Means of Preserving Halakot.

These mnemonics, which are nearly all anonymous, designate the order of succession of the sentences which are to follow, or of the transmitters of the sentence about to be given, or even how many times and in what passages the name of the same transmitter occurs in the treatise under discussion. A few examples may be given. In Ḥul. 4a the sayings of R. Manasseh which occur in the treatise are comprised in a single sentence which itself contains a regulation concerning circumcision. In Ḥul. 11a different amoraim of various periods give different reasons for one fundamental law. Out of single letters taken from the names of these authors is formed the mnemonic sentence "zeman shebaḥ mekannesh," denoting that time collects that which is good; i.e., in this case time has not caused the excellent sayings of the amoraim of different times to be forgotten. Occasionally these mnemonics show that something is missing in the Talmud (comp. Tos., Men. 20a, s.v. "Sheken"). With the exception of 'Arakin, Beẓah. Ḥagigah, Me'ilah, Rosh ha-Shanah, Sukkah, Tamid, and Temurah, such simanim are found in all the treatises of the Babylonian Talmud. It is probable, however, that in the treatises just cited there were likewise simanim which were afterward lost, especially since many mnemonics are missing in the present editions of the Talmud which were to be found in earlier copies (comp. N. Brüll, l.c. ii. 62 et seq.). These mnemonics were used by students as early as the period in which the Halakah was still handed down only orally. The prohibition against committing halakot to writing did not apply to these simanim; and they thus furnished aids to the memory.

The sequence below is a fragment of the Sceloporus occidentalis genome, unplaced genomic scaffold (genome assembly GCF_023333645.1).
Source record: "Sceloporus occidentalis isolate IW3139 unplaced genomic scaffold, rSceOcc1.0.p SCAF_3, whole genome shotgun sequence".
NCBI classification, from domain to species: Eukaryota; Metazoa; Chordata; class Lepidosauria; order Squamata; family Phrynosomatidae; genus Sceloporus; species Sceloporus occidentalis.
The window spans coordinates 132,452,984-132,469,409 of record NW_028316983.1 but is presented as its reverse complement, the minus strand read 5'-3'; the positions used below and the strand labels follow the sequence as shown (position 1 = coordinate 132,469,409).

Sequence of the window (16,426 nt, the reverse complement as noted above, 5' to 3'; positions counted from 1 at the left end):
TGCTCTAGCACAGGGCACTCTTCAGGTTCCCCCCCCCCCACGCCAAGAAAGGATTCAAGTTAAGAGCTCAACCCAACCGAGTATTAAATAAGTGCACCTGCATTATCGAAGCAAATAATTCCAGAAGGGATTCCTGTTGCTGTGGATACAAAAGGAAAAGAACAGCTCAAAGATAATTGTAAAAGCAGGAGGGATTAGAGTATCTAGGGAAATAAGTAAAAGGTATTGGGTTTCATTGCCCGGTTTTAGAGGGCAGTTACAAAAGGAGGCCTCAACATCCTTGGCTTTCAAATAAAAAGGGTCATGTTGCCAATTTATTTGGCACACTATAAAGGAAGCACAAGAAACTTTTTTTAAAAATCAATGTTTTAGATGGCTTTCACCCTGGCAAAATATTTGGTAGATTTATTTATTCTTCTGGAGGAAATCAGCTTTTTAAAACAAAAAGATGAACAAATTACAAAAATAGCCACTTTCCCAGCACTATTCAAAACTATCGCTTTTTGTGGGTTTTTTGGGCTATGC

Most of the mnemonics, however, appear to have originated after the Talmud had been collected and arranged, but was not yet reduced to writing. Many of them presuppose the order of succession of the sentences, and contain the entire Talmud in stenographic signs. When the Talmud was written down these mnemonic notes were used as a basis for the work. After its completion the signs were retained, since they were of great assistance to many pupils who still had to memorize the Talmud, owing to the lack of written copies. They were inserted in the text likewise because they were very useful as superscriptions and indexes, since a passage in the Talmud could be more precisely referred to by means of them (comp. N. Brüll, l.c. ii. 61). Similarly the Geonim and the teachers of the Law during the Middle Ages employed such sentences to formulate their legal decisions (comp. Brüll, l.c. p. 66, note 105). Mnemonics were also invented to indicate the order of succession of the treatises, or of the chapters of individual tractates, as well as of the weekly readings from the Pentateuch (see R. Bezaleel Ashkenazi at the end of the "Shiṭṭah Meḳubbeẓet" on Men., and Judah of Modena in "Leb ha-Aryeh," ii. 2). Such is the sign "zeman naḳaṭ," employed by Maimonides in his introduction to the Mishnah to indicate the sequence of the six mishnaic orders, and which means "time has preserved," i.e., "has preserved the literary products of ancient times." Furthermore, each letter of these two words indicates the name of an order of the Mishnah and the place of such order among its fellows; thus, "zayin" = "Zera'im"; "mem" = "Mo'ed"; "nun" = "Nashim"; etc. See also Abbreviations.

Bibliography:
  • S. J. Rapoport, in Kerem Ḥemed, vi. 252 et seq.;
  • J. Brüll, Die Mnemotechnik des Talmuds, Vienna, 1864;
  • N. Brüll, in his Jahrb. ii. 59-67, Frankfort-on-the-Main, 1876.
T. J. Z. L.